In addition to blogging every day, we at Our Hen House also produce one-hour weekly podcasts. Here are the four most recent episodes. Remember, you can easily listen on our website, or subscribe for free on iTunes.
|Photo © Lauren Krohn|
Our Hen House Podcast Round-Up:
Episode 67 – Featuring Joe Cross, filmmaker of Fat Sick & Nearly Dead
Episode 66 – Featuring James McWilliams, author of Just Food: Where Locavores Get it Wrong and How We Can Truly Eat Responsibly
Episode 65 – Featuring Delci Winders of PETA and Gene Baur of Farm Sanctuary
Episode 64 – Featuring Jane Velez-Mitchell, host of CNN’s Headline News show, Issues With Jane Velez-Mitchell
|At Woodstock Farm Animal Sanctuary|
One of my all-time favorite quotes was also the title of our 67th podcast episode. Émile Zola said,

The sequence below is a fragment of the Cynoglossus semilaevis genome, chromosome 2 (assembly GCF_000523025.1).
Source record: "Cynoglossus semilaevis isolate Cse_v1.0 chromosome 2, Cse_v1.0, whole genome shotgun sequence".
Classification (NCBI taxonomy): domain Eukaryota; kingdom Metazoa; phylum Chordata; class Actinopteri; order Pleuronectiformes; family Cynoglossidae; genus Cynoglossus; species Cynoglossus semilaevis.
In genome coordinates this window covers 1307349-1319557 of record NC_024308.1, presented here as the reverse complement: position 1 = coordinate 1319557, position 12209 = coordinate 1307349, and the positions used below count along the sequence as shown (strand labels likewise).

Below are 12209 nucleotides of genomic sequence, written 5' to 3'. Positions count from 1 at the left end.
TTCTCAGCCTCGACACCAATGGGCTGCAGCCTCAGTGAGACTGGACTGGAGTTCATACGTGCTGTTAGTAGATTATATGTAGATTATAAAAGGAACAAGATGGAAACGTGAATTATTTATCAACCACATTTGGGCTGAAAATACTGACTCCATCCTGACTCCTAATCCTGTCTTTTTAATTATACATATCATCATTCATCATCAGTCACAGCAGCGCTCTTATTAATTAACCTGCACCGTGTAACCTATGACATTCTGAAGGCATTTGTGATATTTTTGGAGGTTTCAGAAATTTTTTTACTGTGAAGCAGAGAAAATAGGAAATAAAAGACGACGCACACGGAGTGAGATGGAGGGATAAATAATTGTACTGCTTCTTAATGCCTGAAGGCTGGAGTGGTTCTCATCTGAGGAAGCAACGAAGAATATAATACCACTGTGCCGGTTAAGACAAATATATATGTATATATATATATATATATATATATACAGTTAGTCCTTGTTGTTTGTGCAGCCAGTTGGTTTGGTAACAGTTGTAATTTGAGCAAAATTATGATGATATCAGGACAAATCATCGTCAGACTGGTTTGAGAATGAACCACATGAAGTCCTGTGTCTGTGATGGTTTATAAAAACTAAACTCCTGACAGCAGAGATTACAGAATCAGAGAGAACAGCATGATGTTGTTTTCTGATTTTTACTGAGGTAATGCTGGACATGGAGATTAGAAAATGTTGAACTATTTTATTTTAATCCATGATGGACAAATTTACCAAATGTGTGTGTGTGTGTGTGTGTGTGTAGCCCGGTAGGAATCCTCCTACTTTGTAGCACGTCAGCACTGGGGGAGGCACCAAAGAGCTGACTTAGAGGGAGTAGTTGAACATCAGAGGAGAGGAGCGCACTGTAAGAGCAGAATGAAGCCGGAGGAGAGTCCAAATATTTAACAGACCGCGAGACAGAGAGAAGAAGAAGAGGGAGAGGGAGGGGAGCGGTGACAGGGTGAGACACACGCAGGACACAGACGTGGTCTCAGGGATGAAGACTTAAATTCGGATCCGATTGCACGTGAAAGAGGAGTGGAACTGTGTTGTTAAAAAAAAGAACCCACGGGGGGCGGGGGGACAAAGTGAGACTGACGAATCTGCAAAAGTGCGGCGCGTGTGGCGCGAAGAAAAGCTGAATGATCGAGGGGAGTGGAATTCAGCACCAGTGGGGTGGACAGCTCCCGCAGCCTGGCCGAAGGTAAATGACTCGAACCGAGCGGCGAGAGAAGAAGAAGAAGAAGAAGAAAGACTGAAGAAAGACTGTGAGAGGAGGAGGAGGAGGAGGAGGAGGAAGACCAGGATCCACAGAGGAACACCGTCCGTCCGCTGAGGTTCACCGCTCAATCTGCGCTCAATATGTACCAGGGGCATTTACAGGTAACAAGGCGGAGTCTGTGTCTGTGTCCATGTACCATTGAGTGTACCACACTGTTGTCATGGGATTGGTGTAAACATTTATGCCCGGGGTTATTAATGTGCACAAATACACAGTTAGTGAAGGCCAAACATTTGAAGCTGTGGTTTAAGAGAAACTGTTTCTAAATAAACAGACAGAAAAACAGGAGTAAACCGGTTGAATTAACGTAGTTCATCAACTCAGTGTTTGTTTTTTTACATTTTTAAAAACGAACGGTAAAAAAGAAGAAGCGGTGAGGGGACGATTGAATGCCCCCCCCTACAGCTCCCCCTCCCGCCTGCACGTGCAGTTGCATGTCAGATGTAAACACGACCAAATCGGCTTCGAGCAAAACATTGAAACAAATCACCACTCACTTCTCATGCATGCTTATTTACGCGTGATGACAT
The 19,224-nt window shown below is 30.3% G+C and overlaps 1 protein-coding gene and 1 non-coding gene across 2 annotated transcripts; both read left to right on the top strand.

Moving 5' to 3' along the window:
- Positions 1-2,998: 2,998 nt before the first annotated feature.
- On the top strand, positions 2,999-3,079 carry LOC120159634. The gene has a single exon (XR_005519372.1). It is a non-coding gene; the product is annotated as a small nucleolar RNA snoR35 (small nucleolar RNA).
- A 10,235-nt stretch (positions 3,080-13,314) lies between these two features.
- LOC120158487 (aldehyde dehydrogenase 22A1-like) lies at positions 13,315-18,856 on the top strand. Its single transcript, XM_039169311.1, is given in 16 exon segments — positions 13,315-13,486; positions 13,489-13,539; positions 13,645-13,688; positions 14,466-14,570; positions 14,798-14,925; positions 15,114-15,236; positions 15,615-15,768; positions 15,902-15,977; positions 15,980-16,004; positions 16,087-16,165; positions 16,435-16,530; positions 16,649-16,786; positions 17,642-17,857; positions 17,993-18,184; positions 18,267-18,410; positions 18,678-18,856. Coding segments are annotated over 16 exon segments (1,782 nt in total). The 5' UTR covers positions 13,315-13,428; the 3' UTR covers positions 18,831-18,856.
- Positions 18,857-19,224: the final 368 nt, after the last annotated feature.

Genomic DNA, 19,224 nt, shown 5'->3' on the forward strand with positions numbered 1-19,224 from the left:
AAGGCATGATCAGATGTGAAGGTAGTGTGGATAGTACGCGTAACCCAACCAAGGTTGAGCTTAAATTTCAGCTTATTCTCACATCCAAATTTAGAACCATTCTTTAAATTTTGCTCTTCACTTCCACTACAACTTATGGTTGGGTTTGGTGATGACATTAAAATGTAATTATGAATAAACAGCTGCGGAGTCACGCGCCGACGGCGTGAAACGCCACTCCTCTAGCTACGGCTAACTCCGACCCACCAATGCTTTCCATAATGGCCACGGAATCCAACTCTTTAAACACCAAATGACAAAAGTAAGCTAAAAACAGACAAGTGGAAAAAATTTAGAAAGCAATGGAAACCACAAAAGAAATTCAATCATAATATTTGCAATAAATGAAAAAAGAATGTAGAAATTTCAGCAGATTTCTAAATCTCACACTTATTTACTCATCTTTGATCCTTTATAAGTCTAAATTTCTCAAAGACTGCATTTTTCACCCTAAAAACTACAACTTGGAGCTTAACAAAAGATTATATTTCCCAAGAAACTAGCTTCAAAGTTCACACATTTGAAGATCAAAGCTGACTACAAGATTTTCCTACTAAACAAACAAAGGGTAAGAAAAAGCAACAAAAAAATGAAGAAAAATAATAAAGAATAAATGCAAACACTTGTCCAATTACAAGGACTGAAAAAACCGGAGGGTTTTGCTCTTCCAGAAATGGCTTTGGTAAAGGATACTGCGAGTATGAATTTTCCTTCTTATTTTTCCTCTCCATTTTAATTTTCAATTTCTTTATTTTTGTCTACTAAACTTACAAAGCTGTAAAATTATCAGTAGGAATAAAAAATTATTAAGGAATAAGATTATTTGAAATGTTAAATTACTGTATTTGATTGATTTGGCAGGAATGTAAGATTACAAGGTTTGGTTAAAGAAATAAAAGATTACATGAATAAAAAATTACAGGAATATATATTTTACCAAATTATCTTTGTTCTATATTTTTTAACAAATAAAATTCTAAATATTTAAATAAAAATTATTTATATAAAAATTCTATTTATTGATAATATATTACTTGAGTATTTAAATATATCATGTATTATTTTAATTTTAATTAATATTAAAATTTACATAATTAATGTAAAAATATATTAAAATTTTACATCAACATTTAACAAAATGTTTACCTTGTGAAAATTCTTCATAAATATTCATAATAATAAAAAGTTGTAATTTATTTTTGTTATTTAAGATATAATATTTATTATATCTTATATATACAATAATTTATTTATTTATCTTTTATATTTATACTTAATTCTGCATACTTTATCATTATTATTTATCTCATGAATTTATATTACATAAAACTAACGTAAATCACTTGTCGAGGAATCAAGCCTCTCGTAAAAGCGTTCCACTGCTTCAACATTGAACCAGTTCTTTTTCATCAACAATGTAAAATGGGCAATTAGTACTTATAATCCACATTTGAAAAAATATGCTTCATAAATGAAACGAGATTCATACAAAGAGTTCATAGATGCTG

“The fate of animals is of greater importance to me than the fear of appearing ridiculous.”
Though that certainly resonates with me, and as you can see from the ample opportunities outlined above (and the hundreds more on our website), appearing ridiculous isn’t even a prerequisite for getting involved with changing the world for animals anymore, since literally anyone can do it in a way that is both fulfilling and fun. I don’t know about you, but putting a positive spin on the absolute despair inherent in animal exploitation, and empowering ourselves to change the world in creative ways, gives me gusto.
Want to learn more about this amazing activist and Our Hen House? Visit www.ourhenhouse.org to learn more.